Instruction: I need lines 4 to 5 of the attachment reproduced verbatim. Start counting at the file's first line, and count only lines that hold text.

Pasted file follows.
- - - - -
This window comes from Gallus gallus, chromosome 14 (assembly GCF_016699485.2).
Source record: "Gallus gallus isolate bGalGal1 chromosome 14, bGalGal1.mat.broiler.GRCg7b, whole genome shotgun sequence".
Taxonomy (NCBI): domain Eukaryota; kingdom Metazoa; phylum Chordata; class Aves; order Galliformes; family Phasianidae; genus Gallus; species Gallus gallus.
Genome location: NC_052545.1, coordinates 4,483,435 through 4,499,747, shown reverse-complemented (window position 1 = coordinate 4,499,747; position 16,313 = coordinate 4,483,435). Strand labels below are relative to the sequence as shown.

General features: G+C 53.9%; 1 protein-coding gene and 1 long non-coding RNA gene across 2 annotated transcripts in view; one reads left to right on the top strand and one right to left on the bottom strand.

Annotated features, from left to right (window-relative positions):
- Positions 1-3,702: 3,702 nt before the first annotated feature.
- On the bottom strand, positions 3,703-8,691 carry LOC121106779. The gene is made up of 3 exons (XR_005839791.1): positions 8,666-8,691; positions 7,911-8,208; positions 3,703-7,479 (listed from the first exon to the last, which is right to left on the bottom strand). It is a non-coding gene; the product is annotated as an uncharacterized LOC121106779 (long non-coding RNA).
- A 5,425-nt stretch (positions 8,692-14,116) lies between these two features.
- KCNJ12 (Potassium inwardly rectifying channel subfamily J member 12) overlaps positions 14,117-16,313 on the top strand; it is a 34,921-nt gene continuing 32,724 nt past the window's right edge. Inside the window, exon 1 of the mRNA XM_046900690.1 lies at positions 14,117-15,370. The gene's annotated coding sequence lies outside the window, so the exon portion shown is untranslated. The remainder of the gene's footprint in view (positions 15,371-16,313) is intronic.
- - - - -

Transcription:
Genome location: NC_052545.1, coordinates 4,483,435 through 4,499,747, shown reverse-complemented (window position 1 = coordinate 4,499,747; position 16,313 = coordinate 4,483,435). Strand labels below are relative to the sequence as shown.

General features: G+C 53.9%; 1 protein-coding gene and 1 long non-coding RNA gene across 2 annotated transcripts in view; one reads left to right on the top strand and one right to left on the bottom strand.